Valley of the Shadow
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"When the rebel horde first entered the State flushed with the hope of early victories on the [illegible] and boundless plunder in Harrisburg, Philadelphia, Baltimore and Washington they would yell insolently at every man or woman they met--'Well Yank, how far is Harrisburg?' 'How far to Baltimore?' 'What's the charge at the Continental?' 'How do you like our return to the Union?' 'Which is the way to Washington?' 'How do you like Lincoln's Devils?'"

Full Text of Article

The Rebel Orders!

Rebel Ideas of the North!

Destruction of Stevens' Works!

How Rebels Keep their Spirits Up!

Mr. Strite Brutally Murdered!

Bombardment of Carlisle!

As part of the history of the Rebel Invasion of the North, we have gathered up all the general orders issued by Gens. Lee and Ewell, relating to the treatment of citizens and property, while in the Cumberland Valley. Lee's first order on the subject was issued on the 21st of June, six days before he [illegible] Chambersburg. It was evidently designed to define generally the plan of operations of his army in our county, and as will be seen aimed at a fair standard of humanity and decorum in his ranks. The following is the order.

Headquarters Army Northern Virginia,
June 21, 1863

General Orders No. 72.--While in the enemy's country, the following regulations for procuring supplies will be strictly observed, and any violation of them promptly and rigorously punished:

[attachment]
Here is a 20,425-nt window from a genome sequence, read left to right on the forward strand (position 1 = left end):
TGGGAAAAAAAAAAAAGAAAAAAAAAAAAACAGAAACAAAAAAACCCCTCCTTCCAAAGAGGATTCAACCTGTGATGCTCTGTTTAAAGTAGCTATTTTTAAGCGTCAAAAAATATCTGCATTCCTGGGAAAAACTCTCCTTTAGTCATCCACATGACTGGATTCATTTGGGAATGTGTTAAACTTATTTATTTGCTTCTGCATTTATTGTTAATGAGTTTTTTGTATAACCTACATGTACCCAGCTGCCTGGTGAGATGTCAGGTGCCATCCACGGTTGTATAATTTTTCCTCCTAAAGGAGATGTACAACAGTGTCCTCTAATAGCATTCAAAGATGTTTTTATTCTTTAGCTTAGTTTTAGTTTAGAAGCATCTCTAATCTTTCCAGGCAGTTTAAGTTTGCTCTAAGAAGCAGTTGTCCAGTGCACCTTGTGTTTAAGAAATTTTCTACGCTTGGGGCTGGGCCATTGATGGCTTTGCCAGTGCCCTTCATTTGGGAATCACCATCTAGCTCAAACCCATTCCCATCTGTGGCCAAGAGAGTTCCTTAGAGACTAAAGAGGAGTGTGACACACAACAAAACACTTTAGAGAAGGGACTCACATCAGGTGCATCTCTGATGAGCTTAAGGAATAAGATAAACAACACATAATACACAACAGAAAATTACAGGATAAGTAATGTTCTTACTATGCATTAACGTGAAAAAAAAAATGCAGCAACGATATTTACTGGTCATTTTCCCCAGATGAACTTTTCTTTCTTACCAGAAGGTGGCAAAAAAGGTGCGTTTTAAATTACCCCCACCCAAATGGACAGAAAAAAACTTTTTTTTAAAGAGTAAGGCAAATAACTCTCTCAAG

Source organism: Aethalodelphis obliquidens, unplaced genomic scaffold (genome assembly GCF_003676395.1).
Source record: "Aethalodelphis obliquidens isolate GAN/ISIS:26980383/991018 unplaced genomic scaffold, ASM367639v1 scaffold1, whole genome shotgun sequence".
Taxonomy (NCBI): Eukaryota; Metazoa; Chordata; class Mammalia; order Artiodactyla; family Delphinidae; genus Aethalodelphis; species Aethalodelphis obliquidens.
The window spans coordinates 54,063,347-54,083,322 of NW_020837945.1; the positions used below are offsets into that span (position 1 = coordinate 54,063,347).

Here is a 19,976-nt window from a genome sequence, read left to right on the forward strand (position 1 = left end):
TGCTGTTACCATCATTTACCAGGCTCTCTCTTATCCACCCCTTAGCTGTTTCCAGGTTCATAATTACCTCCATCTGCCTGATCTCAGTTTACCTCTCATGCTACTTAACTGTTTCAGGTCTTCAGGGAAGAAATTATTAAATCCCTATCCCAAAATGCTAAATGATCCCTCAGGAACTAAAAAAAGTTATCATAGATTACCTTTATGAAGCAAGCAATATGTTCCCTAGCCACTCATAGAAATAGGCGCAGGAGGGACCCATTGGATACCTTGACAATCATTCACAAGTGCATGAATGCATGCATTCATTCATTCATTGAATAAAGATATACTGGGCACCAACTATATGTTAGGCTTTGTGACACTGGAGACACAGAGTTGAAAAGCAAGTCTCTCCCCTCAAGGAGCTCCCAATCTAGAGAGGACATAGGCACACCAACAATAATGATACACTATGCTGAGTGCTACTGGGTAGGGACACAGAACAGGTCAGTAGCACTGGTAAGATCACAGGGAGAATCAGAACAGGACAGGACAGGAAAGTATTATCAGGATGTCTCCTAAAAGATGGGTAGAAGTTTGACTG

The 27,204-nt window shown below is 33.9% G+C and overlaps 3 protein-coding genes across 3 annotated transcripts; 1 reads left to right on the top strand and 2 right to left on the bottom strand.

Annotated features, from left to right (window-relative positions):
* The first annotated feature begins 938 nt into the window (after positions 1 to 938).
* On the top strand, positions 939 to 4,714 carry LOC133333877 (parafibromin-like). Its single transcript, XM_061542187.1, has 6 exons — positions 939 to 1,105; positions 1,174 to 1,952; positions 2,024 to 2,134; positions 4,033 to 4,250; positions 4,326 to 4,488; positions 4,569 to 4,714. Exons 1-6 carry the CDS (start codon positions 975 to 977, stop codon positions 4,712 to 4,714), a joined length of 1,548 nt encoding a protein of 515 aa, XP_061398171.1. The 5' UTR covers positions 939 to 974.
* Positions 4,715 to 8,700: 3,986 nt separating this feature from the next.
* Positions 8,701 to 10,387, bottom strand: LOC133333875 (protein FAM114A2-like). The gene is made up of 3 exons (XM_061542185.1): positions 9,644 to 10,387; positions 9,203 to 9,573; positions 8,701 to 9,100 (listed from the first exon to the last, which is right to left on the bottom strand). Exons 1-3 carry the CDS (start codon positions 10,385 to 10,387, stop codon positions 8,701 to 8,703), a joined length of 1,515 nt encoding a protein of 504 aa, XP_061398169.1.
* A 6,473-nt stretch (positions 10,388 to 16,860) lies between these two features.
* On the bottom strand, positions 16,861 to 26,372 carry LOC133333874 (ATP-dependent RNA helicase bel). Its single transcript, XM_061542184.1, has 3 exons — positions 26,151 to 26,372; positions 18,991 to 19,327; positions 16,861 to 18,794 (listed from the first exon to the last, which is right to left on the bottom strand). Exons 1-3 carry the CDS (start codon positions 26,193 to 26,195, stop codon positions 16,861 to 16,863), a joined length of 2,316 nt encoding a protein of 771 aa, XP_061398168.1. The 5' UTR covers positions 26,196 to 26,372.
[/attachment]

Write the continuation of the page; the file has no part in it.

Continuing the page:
I. No private property shall be injured or destroyed by any person belonging to or connected with the army, or taken, except by the officers hereinafter designated.

II. The chiefs of the Commissary, Quartermaster, Ordnance and Medical departments of the army will make requisitions upon the local authorities or inhabitants for the necessary supplies for their respective departments, designating the places and times of delivery. All persons complying with such requisitions shall be paid the market price for the articles furnished, if they so desire, and the officer making such payment shall take duplicate receipts for the same, specifying the name of the person paid, the quantity, kind, and price of the property, one of which receipts shall be at once forwarded to the chief of the department for which such officer is attached.

III. Should the authorities or inhabitants neglect or refuse to comply with such requisitions, the supplies acquired will be taken from the nearest inhabitants refusing, by the order and under the direction of the respective chiefs of the departments named.

IV. When any command is detached from the main body, the chiefs of the several departments of such command will procure supplies for the same, and such other stores as they may be ordered to provide, in the manner and subject to the provisions herein prescribed, reporting their action to the heads of their respective departments, to which they will forward duplicates of all vouchers given or received.